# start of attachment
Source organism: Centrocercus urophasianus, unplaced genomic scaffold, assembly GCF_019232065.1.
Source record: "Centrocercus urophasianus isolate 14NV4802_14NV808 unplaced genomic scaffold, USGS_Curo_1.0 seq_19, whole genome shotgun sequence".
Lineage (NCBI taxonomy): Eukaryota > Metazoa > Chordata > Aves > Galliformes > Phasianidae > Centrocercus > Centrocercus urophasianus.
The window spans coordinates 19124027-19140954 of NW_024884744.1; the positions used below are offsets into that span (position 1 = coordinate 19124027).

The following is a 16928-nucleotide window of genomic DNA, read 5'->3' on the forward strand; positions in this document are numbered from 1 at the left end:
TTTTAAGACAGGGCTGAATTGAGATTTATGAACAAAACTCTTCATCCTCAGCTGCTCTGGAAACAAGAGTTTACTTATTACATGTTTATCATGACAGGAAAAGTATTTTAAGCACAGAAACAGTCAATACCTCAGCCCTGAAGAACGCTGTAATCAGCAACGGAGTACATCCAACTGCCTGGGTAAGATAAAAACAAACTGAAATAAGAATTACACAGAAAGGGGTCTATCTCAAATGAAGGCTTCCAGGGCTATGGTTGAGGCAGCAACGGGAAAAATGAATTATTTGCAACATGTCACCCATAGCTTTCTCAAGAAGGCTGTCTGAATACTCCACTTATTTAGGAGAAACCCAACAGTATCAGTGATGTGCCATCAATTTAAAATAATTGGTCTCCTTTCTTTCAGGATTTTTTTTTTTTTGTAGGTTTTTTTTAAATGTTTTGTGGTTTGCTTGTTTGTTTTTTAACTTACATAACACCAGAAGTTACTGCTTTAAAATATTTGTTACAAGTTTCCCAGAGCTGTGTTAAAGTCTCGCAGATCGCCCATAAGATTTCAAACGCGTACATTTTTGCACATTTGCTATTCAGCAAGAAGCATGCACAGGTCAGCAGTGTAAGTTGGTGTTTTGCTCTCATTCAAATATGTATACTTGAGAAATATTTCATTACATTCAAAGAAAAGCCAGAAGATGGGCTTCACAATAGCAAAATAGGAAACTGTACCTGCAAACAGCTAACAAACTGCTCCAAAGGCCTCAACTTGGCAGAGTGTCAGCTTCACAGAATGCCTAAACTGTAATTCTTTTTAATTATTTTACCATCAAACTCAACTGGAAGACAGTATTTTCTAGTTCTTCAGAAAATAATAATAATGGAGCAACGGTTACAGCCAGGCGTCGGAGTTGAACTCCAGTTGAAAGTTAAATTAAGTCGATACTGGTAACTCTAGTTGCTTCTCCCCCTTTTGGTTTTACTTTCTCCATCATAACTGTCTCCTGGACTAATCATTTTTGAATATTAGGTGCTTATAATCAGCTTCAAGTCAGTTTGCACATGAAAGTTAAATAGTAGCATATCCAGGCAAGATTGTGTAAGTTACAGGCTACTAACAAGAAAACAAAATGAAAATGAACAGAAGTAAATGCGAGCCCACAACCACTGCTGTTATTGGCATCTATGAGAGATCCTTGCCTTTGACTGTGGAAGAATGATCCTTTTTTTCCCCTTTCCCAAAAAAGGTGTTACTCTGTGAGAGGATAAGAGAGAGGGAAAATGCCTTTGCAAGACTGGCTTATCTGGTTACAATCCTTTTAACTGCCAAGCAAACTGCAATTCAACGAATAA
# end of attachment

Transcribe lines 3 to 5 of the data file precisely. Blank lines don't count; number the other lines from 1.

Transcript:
Lineage (NCBI taxonomy): Eukaryota > Metazoa > Chordata > Aves > Galliformes > Phasianidae > Centrocercus > Centrocercus urophasianus.
The window spans coordinates 19124027-19140954 of NW_024884744.1; the positions used below are offsets into that span (position 1 = coordinate 19124027).

The following is a 16928-nucleotide window of genomic DNA, read 5'->3' on the forward strand; positions in this document are numbered from 1 at the left end: